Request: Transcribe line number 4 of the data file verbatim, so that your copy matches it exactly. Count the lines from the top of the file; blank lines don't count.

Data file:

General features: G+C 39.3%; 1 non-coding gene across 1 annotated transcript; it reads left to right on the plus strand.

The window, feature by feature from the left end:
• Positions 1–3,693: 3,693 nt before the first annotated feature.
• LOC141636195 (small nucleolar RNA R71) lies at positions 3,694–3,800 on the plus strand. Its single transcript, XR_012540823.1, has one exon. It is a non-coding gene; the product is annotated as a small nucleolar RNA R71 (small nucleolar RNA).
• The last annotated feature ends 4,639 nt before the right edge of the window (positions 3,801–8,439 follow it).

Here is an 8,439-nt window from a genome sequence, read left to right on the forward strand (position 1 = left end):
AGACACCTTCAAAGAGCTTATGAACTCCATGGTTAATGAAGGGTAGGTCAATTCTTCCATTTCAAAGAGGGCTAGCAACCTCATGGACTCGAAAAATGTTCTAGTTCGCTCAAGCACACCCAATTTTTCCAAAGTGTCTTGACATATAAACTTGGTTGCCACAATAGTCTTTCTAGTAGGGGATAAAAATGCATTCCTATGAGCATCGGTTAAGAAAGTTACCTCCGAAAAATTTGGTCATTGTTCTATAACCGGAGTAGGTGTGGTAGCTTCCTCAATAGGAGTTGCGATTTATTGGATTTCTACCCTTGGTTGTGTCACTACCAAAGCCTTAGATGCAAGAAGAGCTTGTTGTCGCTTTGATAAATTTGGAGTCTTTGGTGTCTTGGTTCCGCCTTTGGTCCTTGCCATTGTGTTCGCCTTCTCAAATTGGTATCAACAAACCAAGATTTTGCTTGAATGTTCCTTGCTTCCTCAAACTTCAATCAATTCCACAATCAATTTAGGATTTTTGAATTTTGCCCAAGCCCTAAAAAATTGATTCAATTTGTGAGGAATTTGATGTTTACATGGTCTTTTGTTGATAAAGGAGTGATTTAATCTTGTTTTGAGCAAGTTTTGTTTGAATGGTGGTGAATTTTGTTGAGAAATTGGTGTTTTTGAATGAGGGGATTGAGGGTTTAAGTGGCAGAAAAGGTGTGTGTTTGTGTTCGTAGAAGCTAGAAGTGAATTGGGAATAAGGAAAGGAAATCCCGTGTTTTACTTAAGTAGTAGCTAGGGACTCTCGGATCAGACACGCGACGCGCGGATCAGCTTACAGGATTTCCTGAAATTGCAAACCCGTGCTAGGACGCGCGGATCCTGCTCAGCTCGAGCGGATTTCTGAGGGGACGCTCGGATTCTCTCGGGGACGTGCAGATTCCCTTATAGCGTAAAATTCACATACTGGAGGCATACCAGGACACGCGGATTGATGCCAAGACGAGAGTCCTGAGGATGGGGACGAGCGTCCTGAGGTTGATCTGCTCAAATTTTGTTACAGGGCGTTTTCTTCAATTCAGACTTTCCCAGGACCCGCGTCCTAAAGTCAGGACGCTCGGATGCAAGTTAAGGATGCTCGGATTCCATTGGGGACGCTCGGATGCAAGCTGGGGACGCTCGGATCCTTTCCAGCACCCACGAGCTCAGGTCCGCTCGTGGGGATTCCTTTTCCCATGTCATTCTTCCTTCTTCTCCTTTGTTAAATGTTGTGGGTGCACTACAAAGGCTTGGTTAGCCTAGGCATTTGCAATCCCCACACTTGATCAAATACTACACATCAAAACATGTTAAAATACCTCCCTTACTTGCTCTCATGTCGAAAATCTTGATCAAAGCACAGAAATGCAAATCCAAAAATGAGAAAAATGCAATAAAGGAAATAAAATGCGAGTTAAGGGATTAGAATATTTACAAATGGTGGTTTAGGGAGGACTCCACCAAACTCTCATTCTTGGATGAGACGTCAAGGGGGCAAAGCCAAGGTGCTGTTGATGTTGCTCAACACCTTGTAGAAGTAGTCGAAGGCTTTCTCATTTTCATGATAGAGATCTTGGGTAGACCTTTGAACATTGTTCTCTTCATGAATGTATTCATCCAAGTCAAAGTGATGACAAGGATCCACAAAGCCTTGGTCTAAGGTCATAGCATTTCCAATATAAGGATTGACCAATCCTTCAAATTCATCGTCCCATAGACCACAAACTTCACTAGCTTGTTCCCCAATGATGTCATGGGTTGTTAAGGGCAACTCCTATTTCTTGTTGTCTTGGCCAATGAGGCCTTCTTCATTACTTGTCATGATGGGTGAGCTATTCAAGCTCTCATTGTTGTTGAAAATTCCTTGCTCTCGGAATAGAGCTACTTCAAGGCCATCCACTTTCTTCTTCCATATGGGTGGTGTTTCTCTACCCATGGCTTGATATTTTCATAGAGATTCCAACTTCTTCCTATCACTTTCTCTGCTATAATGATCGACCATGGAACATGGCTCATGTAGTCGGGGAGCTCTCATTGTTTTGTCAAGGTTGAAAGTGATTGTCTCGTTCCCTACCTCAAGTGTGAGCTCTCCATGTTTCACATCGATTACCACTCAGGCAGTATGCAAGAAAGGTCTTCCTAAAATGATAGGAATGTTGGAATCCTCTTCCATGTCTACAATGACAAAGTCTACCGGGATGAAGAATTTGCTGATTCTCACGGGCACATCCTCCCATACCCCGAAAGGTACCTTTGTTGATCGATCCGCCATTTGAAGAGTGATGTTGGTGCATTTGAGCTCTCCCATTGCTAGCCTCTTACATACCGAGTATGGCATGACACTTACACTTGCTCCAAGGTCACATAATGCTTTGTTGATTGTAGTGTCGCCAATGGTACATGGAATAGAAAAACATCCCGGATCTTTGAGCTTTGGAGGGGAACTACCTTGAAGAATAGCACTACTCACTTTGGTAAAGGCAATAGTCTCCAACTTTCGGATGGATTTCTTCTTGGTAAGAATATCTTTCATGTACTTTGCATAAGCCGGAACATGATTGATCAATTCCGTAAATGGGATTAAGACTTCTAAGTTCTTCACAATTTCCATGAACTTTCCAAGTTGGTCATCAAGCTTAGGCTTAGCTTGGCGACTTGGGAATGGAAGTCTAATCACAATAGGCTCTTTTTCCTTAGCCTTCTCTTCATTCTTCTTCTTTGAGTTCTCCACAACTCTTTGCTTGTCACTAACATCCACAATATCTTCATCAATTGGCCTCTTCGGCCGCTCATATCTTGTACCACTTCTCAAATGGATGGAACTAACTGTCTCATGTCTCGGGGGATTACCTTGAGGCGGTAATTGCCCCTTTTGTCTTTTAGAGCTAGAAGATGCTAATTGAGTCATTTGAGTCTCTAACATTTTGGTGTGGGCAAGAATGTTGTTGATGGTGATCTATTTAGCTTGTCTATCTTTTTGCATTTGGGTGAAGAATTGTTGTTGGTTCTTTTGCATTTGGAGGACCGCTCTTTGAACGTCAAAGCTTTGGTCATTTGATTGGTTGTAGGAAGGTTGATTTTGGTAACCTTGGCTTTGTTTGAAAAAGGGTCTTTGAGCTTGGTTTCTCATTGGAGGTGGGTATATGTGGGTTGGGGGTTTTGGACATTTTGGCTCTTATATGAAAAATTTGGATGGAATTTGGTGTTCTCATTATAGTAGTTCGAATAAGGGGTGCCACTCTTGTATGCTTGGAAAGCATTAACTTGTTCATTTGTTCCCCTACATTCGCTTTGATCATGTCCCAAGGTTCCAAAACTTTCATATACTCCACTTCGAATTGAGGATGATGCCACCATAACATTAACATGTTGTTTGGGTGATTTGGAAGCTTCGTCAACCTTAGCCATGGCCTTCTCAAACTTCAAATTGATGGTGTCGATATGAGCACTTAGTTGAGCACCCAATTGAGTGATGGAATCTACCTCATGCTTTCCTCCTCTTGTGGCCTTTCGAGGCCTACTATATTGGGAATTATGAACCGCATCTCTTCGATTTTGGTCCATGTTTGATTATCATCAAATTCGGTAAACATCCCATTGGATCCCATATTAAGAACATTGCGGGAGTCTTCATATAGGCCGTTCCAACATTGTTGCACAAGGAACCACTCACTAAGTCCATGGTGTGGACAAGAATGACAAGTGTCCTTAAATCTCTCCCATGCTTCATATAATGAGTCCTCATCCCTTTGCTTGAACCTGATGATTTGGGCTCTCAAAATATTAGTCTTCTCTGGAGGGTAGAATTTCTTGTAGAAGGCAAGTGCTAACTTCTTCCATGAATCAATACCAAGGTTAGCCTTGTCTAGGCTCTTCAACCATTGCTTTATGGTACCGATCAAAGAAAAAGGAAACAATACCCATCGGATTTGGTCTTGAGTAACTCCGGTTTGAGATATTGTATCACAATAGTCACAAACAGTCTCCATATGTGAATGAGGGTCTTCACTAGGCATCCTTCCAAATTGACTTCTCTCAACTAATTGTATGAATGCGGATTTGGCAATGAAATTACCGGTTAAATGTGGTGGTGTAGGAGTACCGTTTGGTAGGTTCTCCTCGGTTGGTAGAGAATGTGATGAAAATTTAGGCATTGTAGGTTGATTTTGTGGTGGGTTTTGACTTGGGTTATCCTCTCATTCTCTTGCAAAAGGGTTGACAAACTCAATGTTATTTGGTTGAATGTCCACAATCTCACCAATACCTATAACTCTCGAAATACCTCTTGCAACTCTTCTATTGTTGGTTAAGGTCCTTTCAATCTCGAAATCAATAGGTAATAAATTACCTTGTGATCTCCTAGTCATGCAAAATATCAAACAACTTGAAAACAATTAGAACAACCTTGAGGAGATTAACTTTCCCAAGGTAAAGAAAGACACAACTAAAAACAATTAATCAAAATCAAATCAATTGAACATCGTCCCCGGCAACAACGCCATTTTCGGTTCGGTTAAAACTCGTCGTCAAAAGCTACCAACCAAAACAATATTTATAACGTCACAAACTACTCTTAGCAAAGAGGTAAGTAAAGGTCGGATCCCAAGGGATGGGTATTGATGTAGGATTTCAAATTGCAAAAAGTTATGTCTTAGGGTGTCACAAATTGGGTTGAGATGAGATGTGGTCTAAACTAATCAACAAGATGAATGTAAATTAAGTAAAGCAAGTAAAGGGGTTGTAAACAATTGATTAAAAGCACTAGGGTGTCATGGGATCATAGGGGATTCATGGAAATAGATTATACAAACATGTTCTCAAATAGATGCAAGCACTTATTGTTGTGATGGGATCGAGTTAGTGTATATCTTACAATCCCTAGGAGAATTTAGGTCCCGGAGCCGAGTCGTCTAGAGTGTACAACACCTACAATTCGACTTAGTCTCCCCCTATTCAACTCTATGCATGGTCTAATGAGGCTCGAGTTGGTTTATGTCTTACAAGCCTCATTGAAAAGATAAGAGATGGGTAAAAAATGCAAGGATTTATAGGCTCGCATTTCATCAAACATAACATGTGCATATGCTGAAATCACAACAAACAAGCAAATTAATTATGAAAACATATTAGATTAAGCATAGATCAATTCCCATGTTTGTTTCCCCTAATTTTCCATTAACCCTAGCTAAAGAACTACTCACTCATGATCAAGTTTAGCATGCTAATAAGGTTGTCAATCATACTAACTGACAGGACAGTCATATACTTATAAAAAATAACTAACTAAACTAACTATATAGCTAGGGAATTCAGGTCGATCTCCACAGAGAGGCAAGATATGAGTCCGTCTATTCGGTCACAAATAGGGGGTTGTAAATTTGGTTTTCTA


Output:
• LOC141636195 (small nucleolar RNA R71) lies at positions 3,694–3,800 on the plus strand. Its single transcript, XR_012540823.1, has one exon. It is a non-coding gene; the product is annotated as a small nucleolar RNA R71 (small nucleolar RNA).